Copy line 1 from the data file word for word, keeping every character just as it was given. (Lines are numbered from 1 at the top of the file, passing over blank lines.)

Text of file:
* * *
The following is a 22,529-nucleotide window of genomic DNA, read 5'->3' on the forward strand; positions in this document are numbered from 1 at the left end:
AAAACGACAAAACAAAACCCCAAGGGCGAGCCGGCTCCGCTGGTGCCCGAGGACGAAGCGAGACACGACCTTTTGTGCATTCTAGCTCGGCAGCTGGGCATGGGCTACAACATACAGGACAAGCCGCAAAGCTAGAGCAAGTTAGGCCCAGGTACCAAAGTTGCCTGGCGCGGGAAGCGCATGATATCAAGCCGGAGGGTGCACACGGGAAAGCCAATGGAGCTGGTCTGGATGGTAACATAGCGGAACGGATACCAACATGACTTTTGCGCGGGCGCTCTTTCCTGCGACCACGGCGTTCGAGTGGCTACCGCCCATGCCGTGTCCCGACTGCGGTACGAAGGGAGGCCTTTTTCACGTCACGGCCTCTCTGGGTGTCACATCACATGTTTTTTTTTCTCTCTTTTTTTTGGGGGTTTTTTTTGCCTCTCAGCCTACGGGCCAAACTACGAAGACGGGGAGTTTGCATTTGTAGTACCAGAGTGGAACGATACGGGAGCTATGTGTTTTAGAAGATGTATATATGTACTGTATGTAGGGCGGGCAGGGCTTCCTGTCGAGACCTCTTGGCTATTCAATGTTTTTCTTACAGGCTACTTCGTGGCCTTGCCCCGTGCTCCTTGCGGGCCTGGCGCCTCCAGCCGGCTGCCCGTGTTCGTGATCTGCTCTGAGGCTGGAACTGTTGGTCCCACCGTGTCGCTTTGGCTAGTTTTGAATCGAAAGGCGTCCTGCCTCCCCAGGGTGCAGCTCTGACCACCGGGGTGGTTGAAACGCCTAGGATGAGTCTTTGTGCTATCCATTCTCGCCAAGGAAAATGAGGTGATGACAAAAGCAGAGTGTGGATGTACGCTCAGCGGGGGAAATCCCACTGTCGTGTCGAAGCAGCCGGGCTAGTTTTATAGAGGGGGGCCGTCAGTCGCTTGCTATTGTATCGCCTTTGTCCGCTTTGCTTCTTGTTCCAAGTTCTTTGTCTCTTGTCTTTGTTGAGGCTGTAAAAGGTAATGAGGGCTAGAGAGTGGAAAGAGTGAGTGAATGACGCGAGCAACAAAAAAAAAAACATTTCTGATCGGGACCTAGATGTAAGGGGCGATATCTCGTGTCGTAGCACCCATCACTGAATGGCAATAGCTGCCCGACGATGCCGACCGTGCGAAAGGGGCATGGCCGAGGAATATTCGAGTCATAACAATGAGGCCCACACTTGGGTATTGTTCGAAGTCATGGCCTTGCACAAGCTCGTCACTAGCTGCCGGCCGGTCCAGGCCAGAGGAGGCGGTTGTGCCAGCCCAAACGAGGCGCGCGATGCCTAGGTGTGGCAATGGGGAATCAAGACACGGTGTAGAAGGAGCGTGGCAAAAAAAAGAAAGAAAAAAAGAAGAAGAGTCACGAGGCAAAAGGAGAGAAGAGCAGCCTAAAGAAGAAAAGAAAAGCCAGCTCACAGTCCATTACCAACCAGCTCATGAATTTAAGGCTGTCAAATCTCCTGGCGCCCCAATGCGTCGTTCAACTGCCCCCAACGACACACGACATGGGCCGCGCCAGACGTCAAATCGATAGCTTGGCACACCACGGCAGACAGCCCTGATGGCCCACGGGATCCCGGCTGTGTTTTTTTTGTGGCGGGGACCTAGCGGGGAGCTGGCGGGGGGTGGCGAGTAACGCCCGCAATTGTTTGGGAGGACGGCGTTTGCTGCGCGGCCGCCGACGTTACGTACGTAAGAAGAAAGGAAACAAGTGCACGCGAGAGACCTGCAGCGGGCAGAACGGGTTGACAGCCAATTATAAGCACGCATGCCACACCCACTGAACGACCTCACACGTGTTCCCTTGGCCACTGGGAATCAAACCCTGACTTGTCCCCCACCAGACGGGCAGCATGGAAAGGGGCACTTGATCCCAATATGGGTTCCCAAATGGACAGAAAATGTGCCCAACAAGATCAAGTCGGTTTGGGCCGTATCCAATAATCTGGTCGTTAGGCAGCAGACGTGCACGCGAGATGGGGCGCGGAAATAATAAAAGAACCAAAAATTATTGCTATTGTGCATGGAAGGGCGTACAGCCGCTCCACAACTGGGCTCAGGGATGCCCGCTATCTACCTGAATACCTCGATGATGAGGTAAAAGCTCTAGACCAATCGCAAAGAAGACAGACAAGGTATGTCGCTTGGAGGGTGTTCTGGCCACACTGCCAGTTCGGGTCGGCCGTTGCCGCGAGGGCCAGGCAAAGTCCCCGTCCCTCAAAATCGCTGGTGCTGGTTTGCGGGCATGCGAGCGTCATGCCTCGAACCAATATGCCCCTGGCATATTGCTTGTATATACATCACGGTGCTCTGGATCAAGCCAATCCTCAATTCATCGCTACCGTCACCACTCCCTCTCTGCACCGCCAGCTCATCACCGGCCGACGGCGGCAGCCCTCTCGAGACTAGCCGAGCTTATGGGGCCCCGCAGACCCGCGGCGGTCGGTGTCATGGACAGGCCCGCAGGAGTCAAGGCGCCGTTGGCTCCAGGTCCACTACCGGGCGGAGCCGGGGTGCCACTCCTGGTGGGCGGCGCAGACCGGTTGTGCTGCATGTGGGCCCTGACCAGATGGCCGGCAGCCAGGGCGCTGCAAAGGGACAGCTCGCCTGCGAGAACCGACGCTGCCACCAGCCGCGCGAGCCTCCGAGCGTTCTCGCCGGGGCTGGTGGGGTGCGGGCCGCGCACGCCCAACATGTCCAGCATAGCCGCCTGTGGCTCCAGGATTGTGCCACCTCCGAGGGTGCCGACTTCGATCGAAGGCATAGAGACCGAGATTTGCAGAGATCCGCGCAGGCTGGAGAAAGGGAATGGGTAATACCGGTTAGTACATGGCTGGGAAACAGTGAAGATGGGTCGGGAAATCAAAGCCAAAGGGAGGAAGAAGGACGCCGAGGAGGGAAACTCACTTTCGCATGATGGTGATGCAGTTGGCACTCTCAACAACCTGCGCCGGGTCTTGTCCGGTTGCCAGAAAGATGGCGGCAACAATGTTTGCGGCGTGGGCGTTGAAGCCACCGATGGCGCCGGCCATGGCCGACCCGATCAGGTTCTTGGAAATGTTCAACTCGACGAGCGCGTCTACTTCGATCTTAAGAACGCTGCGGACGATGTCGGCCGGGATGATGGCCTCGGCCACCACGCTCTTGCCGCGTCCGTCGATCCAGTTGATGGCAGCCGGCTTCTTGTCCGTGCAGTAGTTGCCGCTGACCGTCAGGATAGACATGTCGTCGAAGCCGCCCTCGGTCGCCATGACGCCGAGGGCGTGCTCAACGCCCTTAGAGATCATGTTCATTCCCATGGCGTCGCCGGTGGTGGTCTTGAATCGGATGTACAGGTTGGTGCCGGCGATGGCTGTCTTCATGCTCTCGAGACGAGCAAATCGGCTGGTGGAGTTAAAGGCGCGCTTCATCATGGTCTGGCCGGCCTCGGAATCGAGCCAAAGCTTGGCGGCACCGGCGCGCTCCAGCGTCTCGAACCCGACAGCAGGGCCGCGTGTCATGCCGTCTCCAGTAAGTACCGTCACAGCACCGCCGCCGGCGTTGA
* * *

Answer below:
The following is a 22,529-nucleotide window of genomic DNA, read 5'->3' on the forward strand; positions in this document are numbered from 1 at the left end: